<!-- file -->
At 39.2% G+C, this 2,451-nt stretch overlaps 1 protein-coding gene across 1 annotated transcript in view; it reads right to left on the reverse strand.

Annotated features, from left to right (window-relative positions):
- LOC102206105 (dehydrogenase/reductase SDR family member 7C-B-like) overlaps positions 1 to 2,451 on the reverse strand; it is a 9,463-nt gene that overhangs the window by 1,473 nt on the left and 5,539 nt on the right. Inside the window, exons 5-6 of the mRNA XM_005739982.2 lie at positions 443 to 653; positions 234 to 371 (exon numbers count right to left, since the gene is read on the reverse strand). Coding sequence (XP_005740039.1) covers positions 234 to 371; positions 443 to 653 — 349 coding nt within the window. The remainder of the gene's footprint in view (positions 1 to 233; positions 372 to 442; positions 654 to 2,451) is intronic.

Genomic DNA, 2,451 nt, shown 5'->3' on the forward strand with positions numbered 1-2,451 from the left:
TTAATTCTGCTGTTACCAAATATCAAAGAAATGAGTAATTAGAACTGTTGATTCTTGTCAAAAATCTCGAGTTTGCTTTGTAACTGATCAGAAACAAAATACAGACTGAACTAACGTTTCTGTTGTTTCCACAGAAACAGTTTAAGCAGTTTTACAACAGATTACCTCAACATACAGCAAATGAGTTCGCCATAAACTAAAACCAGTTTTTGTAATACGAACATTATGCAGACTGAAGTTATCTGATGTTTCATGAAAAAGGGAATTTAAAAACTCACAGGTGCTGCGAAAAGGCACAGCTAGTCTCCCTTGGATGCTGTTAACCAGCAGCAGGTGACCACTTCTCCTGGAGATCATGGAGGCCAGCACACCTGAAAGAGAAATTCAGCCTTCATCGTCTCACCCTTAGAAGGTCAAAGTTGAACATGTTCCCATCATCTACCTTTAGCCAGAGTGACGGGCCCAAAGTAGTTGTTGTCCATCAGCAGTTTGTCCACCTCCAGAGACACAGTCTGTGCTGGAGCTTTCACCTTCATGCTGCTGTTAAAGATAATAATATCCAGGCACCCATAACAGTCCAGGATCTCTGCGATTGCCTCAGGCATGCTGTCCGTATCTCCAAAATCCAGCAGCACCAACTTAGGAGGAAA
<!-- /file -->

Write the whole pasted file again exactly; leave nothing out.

At 39.2% G+C, this 2,451-nt stretch overlaps 1 protein-coding gene across 1 annotated transcript in view; it reads right to left on the reverse strand.

Annotated features, from left to right (window-relative positions):
- LOC102206105 (dehydrogenase/reductase SDR family member 7C-B-like) overlaps positions 1 to 2,451 on the reverse strand; it is a 9,463-nt gene that overhangs the window by 1,473 nt on the left and 5,539 nt on the right. Inside the window, exons 5-6 of the mRNA XM_005739982.2 lie at positions 443 to 653; positions 234 to 371 (exon numbers count right to left, since the gene is read on the reverse strand). Coding sequence (XP_005740039.1) covers positions 234 to 371; positions 443 to 653 — 349 coding nt within the window. The remainder of the gene's footprint in view (positions 1 to 233; positions 372 to 442; positions 654 to 2,451) is intronic.

Genomic DNA, 2,451 nt, shown 5'->3' on the forward strand with positions numbered 1-2,451 from the left:
TTAATTCTGCTGTTACCAAATATCAAAGAAATGAGTAATTAGAACTGTTGATTCTTGTCAAAAATCTCGAGTTTGCTTTGTAACTGATCAGAAACAAAATACAGACTGAACTAACGTTTCTGTTGTTTCCACAGAAACAGTTTAAGCAGTTTTACAACAGATTACCTCAACATACAGCAAATGAGTTCGCCATAAACTAAAACCAGTTTTTGTAATACGAACATTATGCAGACTGAAGTTATCTGATGTTTCATGAAAAAGGGAATTTAAAAACTCACAGGTGCTGCGAAAAGGCACAGCTAGTCTCCCTTGGATGCTGTTAACCAGCAGCAGGTGACCACTTCTCCTGGAGATCATGGAGGCCAGCACACCTGAAAGAGAAATTCAGCCTTCATCGTCTCACCCTTAGAAGGTCAAAGTTGAACATGTTCCCATCATCTACCTTTAGCCAGAGTGACGGGCCCAAAGTAGTTGTTGTCCATCAGCAGTTTGTCCACCTCCAGAGACACAGTCTGTGCTGGAGCTTTCACCTTCATGCTGCTGTTAAAGATAATAATATCCAGGCACCCATAACAGTCCAGGATCTCTGCGATTGCCTCAGGCATGCTGTCCGTATCTCCAAAATCCAGCAGCACCAACTTAGGAGGAAA